Sanders blames primary losses on poor people not voting
Sanders has centered much of his presidential campaign on fighting income inequality
White House presidential candidate Bernie Sanders said many of his primary losses to fellow Democrat Hillary Clinton took place because “poor people don’t vote,” in interview excerpts released Saturday.
Sanders has centered much of his presidential campaign on fighting income inequality, but he lost to Clinton in 16 of 17 US states with the biggest pay gaps.
When asked during an interview with NBC television’s “Meet the Press” program about why he lost in such places, he quipped: “Well, because poor people don’t vote.”
“I mean, that’s just a fact. That’s a sad reality of American society.”
But Sanders insisted that “we have to transform” that trend.
Excerpts of the interview were provided on Saturday, a day before they were due to air.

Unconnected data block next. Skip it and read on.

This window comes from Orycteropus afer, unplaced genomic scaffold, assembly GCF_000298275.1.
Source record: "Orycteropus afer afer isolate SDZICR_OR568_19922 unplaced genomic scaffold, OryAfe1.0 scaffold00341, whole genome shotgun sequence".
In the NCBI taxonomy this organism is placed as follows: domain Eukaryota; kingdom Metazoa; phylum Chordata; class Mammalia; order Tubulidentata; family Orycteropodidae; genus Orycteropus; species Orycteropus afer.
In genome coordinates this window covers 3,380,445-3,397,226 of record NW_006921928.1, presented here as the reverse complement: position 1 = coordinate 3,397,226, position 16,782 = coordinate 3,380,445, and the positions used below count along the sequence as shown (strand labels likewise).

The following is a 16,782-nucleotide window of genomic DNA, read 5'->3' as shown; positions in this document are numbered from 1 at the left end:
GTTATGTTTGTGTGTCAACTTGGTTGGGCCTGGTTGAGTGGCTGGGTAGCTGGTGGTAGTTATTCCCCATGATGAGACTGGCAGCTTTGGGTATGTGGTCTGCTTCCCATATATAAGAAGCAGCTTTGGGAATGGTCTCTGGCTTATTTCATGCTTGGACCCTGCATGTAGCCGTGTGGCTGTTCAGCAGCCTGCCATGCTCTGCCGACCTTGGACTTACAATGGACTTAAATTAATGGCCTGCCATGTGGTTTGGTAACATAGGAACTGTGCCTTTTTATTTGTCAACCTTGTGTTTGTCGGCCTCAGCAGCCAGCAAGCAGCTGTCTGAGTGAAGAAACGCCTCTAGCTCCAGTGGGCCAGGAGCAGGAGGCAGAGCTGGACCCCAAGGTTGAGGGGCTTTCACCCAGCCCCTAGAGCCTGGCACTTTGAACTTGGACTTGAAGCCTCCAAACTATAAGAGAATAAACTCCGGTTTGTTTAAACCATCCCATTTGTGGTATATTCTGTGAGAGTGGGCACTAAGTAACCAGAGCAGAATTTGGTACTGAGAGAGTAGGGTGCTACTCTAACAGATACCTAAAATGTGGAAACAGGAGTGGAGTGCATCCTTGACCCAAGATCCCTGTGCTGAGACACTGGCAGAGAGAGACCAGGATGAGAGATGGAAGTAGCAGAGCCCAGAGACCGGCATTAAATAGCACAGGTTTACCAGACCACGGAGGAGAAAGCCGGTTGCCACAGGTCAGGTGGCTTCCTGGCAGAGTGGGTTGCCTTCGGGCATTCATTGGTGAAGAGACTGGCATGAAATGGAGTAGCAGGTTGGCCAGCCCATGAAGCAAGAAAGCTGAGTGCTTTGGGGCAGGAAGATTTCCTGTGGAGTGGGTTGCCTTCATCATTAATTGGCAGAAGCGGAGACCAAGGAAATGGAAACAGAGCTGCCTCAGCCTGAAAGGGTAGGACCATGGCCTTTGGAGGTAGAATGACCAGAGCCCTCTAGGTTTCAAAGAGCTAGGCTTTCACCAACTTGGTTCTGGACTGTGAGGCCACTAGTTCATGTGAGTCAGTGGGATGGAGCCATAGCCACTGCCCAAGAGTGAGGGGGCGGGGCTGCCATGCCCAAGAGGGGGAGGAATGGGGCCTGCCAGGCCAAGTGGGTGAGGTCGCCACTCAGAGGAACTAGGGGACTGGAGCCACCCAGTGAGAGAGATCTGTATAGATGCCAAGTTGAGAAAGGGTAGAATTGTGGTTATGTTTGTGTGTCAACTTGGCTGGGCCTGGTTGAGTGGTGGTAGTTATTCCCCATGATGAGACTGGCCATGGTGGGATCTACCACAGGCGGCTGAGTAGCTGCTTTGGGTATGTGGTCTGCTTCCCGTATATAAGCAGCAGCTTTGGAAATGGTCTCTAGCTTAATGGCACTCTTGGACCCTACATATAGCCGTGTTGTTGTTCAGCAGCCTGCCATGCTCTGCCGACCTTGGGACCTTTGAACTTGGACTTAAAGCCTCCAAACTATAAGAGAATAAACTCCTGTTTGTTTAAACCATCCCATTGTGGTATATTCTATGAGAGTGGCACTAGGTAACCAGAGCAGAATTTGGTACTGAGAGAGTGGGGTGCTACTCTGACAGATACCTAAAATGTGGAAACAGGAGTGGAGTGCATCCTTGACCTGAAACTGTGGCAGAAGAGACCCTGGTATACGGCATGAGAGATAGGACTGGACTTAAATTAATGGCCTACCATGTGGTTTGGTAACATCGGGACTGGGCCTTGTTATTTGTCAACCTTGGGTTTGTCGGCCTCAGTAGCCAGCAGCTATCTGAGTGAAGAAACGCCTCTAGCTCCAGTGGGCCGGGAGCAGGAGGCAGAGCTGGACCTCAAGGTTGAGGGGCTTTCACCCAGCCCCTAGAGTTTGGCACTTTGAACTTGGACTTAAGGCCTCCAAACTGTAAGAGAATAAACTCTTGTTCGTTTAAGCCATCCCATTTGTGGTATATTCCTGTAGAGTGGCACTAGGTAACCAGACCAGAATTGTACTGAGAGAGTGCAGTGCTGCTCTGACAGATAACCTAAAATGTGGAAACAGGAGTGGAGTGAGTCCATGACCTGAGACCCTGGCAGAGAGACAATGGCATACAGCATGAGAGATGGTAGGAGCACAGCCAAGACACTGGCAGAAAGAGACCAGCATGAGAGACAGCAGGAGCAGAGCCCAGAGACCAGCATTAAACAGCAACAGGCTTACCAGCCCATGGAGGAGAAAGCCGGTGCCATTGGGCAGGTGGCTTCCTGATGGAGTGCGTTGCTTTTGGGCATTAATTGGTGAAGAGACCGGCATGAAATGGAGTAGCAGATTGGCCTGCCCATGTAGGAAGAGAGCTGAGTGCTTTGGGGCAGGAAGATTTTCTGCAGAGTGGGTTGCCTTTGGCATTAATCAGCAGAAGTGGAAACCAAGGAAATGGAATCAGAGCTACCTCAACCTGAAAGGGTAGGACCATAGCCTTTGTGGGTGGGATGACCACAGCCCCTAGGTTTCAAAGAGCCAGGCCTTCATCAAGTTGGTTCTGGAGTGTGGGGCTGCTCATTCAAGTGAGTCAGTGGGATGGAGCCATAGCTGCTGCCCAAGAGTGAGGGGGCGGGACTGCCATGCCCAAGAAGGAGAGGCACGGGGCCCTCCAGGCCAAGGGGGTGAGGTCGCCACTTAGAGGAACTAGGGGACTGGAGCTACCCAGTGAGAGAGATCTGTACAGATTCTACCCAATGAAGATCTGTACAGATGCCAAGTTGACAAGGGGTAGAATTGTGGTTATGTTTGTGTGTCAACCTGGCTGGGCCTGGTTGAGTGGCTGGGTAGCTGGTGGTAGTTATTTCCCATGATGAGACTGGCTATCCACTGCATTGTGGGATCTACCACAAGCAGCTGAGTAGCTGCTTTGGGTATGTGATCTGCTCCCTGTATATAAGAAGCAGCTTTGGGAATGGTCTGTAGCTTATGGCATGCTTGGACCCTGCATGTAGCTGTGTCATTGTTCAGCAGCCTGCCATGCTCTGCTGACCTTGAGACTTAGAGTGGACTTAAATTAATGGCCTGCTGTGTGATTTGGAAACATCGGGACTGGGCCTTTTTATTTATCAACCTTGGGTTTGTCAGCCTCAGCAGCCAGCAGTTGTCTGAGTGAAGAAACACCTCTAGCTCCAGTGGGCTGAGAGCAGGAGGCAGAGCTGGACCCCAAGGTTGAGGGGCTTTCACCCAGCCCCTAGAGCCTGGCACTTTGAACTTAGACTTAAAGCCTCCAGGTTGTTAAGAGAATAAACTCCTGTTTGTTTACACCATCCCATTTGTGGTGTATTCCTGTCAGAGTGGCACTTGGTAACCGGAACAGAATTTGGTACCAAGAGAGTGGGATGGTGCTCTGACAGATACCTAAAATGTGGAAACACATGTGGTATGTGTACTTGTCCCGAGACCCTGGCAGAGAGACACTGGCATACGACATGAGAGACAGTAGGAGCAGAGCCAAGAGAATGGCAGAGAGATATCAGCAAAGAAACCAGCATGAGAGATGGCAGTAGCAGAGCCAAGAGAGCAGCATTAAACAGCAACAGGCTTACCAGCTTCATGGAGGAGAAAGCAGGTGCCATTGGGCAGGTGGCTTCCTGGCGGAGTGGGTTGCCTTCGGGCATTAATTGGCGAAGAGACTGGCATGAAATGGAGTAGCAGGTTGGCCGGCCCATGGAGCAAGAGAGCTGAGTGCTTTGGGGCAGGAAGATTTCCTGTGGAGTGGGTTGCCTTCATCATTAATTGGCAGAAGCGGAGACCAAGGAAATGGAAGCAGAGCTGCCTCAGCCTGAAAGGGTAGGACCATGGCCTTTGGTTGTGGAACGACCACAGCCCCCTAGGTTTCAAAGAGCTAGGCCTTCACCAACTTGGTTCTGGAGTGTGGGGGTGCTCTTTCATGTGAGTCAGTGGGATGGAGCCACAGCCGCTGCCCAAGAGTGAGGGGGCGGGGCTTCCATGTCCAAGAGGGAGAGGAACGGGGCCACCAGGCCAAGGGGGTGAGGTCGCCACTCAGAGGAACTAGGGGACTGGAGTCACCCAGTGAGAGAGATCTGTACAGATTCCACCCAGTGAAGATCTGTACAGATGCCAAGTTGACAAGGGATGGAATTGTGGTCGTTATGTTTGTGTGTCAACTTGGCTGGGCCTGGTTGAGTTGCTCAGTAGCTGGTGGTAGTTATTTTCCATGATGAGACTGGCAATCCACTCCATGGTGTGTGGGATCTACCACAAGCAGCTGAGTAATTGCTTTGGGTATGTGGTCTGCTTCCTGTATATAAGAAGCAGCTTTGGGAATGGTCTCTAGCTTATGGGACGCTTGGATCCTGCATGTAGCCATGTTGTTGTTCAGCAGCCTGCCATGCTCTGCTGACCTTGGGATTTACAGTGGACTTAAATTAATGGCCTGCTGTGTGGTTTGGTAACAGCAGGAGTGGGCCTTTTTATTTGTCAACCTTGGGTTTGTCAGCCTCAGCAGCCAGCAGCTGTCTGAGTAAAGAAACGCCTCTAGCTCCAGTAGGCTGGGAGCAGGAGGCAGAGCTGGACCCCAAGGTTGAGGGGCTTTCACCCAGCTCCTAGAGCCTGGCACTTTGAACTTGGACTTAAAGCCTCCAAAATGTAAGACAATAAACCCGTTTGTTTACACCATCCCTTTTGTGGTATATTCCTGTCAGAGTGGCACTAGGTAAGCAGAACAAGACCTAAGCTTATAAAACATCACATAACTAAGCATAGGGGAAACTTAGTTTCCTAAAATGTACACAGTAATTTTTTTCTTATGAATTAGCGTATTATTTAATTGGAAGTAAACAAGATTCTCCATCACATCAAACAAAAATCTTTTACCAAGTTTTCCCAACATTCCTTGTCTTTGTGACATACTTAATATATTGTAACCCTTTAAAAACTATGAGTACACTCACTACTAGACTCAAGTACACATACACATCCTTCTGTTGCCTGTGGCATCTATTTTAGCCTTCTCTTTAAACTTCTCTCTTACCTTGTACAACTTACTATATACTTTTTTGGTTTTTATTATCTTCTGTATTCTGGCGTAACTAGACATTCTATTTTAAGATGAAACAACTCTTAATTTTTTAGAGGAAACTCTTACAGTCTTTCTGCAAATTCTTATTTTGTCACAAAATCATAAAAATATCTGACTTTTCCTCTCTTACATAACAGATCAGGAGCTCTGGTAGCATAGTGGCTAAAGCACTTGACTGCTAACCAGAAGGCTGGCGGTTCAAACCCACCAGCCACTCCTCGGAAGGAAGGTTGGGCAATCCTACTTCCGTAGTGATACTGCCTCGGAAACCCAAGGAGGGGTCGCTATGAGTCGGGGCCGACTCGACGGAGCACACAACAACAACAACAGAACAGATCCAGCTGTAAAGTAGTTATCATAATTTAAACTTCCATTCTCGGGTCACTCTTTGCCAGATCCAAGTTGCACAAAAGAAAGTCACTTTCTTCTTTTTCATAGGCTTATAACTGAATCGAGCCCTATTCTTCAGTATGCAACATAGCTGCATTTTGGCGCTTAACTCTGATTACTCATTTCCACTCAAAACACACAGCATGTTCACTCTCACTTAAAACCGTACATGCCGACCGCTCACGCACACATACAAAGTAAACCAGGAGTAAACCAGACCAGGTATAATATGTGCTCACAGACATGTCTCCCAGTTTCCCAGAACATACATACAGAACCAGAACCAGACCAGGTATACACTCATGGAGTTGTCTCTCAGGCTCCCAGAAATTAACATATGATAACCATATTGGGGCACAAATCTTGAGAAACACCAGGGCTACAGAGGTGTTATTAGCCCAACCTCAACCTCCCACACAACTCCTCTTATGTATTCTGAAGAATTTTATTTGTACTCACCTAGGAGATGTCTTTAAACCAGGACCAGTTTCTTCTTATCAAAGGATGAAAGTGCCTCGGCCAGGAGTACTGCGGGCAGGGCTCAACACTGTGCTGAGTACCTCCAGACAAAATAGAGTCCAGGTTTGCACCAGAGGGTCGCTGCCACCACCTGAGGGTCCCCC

Sanders noted that he had succeeded in getting many young voters on board, but has had a harder time getting his message across to lower income earners.
He claimed that “80 percent of poor people did not vote” in 2014 elections.
US Census data on those elections found that just 24.5 percent of US citizens aged 18 and over who earned less than $10,000 a year cast ballots, meaning that presumably 75.5 percent did not.
“We have... one of the lowest voter turnouts of any major country on Earth,” Sanders remarked.
A Pew study last year found that US voter turnout lags behind most developed countries, though ahead of Japan, Chile and Switzerland.
“If we can significantly increase voter turnout so that low-income people and working people and young people participated in the political process, if we got a voter turnout of 75 percent, this country would be radically transformed,” Sanders said.